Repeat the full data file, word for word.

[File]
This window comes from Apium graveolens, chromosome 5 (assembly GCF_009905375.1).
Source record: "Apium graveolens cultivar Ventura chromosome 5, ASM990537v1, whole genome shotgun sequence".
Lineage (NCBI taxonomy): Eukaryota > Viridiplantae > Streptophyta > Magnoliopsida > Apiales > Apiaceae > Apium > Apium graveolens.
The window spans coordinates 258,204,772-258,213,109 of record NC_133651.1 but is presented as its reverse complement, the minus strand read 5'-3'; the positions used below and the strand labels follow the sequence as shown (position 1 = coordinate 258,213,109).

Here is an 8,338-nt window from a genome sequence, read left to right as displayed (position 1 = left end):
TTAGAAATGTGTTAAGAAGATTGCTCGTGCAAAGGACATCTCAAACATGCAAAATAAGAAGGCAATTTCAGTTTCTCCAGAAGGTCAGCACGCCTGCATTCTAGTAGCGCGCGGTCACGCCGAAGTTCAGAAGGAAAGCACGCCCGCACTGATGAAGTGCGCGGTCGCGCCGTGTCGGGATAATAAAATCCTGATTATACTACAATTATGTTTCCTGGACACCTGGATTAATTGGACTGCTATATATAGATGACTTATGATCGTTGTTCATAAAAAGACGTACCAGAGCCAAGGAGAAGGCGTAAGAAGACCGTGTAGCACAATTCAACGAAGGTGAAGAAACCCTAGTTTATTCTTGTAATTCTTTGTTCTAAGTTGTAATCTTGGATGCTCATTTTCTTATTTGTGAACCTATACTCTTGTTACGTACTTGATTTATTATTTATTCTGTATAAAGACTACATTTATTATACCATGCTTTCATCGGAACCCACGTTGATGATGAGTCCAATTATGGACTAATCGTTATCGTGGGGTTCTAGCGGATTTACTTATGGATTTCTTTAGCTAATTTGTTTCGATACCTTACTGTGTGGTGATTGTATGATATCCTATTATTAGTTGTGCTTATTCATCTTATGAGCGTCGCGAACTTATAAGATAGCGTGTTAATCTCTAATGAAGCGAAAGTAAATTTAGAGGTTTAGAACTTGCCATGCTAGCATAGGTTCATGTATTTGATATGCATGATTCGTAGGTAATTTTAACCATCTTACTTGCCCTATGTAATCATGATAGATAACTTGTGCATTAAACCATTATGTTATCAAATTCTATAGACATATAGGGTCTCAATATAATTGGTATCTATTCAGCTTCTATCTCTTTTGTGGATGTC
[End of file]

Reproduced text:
This window comes from Apium graveolens, chromosome 5 (assembly GCF_009905375.1).
Source record: "Apium graveolens cultivar Ventura chromosome 5, ASM990537v1, whole genome shotgun sequence".
Lineage (NCBI taxonomy): Eukaryota > Viridiplantae > Streptophyta > Magnoliopsida > Apiales > Apiaceae > Apium > Apium graveolens.
The window spans coordinates 258,204,772-258,213,109 of record NC_133651.1 but is presented as its reverse complement, the minus strand read 5'-3'; the positions used below and the strand labels follow the sequence as shown (position 1 = coordinate 258,213,109).

Here is an 8,338-nt window from a genome sequence, read left to right as displayed (position 1 = left end):
TTAGAAATGTGTTAAGAAGATTGCTCGTGCAAAGGACATCTCAAACATGCAAAATAAGAAGGCAATTTCAGTTTCTCCAGAAGGTCAGCACGCCTGCATTCTAGTAGCGCGCGGTCACGCCGAAGTTCAGAAGGAAAGCACGCCCGCACTGATGAAGTGCGCGGTCGCGCCGTGTCGGGATAATAAAATCCTGATTATACTACAATTATGTTTCCTGGACACCTGGATTAATTGGACTGCTATATATAGATGACTTATGATCGTTGTTCATAAAAAGACGTACCAGAGCCAAGGAGAAGGCGTAAGAAGACCGTGTAGCACAATTCAACGAAGGTGAAGAAACCCTAGTTTATTCTTGTAATTCTTTGTTCTAAGTTGTAATCTTGGATGCTCATTTTCTTATTTGTGAACCTATACTCTTGTTACGTACTTGATTTATTATTTATTCTGTATAAAGACTACATTTATTATACCATGCTTTCATCGGAACCCACGTTGATGATGAGTCCAATTATGGACTAATCGTTATCGTGGGGTTCTAGCGGATTTACTTATGGATTTCTTTAGCTAATTTGTTTCGATACCTTACTGTGTGGTGATTGTATGATATCCTATTATTAGTTGTGCTTATTCATCTTATGAGCGTCGCGAACTTATAAGATAGCGTGTTAATCTCTAATGAAGCGAAAGTAAATTTAGAGGTTTAGAACTTGCCATGCTAGCATAGGTTCATGTATTTGATATGCATGATTCGTAGGTAATTTTAACCATCTTACTTGCCCTATGTAATCATGATAGATAACTTGTGCATTAAACCATTATGTTATCAAATTCTATAGACATATAGGGTCTCAATATAATTGGTATCTATTCAGCTTCTATCTCTTTTGTGGATGTC